100 Nigerian Christians killed in April by Fulani militants, Boko Haram: NGO report

People react as a truck carries the coffins of people killed by the Fulani herdsmen, in Makurdi, Nigeria January 11, 2018. | (Photo: REUTERS/Afolabi Sotunde)

At least 100 Christians in Nigeria were killed and hundreds of others injured in April, according to a human rights watchdog group warning that Fulani attacks against Christian farming communities seem to be spreading further south.

The Anambra-based nongovernmental organization known as the International Society for Civil Liberties & the Rule of Law (Intersociety) released a special report this week stating that the 100 Christians were killed by Fulani herdsmen and armed jihadist groups like Boko Haram in April.

The report details that between 750–800 Christians have been killed by armed jihadist groups in the African nation during the first four months of 2019.

Of those killings, the NGO states that about 550 to as many as 600 killings were perpetrated by Fulani Islamic militias associated with the Miyetti Allah Cattle Breeders Association of Nigeria MACBAN, a federally registered group that advocates for Fulani pastoralists whom critics have called for to be labeled as a “terror” organization.  

“In the just past four months of 2019 (January–April), the jihadist group had butchered 550–600 Christians with hundreds of homes and dozens of churches torched or destroyed,” the NGO reports.

The other 200 killings thus far in 2019, Intersociety reports, have been carried out by Islamic extremist group Boko Haram and the Islamic State in West Africa, which has terrorized northeastern Nigeria, parts of Niger, Chad, and Cameroon. 

While estimates on the number of people killed in societal violence in Nigeria often vary, Intersociety board chairman Emeka Umeagbalasi, a Christian criminologist and human rights activist, told The Christian Post that the numbers the organization presents are based on “empirical” evidence that can be defended in court.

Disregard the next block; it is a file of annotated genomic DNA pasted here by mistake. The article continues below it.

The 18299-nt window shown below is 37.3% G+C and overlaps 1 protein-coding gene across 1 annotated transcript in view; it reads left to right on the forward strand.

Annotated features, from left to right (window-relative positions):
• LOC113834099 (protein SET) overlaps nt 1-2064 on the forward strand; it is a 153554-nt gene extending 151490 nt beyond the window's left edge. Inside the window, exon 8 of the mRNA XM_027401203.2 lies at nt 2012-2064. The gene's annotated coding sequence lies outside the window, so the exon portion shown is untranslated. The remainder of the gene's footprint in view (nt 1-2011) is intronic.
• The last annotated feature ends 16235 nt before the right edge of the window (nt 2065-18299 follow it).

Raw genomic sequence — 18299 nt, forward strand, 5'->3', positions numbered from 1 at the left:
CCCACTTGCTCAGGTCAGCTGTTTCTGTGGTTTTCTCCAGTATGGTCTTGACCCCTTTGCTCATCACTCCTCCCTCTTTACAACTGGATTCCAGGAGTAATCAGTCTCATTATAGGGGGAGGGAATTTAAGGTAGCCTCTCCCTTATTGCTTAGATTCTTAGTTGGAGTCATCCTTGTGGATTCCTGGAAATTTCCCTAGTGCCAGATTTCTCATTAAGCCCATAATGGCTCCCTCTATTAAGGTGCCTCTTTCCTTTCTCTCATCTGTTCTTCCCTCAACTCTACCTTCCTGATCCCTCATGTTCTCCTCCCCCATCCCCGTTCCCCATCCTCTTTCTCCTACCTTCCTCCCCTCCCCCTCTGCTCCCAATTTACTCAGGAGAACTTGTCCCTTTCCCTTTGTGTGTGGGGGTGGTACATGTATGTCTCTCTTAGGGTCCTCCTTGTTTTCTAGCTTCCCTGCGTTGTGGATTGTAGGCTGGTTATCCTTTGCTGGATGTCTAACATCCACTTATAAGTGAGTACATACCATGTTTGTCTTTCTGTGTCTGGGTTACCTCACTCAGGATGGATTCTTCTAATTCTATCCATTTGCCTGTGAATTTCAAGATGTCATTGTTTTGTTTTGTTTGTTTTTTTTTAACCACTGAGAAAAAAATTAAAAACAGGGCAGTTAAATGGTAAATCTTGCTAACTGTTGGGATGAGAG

While attacks on Christian farming communities over the last several years have largely occurred in the country’s Middle Belt as Fulani herders from the north have migrated, the report warns that victims in the southeast Anambra state and southern Delta state were also included in the latest round of killings in April.  

“The latest round of anti-Christian killings or massacres in the country not only translates to a monthly average of 180–200 in the past four months, with daily average of six to seven Christian deaths, but the killings are steadily creeping toward the Southern part of Nigeria, particularly the Southeast and South-south; capable of igniting ‘holy war’ and intertribal cleansing,” the report reads.

On April 12, suspected Fulani militants were reported to have stormed a farm settlement in West Anambra and killed six people while injuring 30 others. The extremists were also said to have killed people, burned houses and raped women.

The Guardian reports that as many as 11 people were killed by herdsmen attacks against farming communities in Delta in early April, leading a state official to ask Buhari and other office holders to help stop Fulani attacks against innocent people on farmlands in the state.

The report also highlights more killings in the Kajuru Local Government Area of the Kaduna State, an area that has been plagued by killings in recent months.

On April 8, the NGO reports that at least 22 Christians were killed in an attack carried out by suspected Fulani extremists. The Punch reports that two Christian boys were beaten while on their way home from the market last week in Kajuru after the body of a Hausa Fulani boy was discovered. One boy was taken to the hospital where he later died.

Intersociety has long criticized the federal government’s inability to hold perpetrators of the attacks accountable.

The Intersociety report was highly critical of MACBAN, an organization that the Christian Association of Nigeria had previously called on President Muhammadu Buhari, a Fulani himself, to prosecute.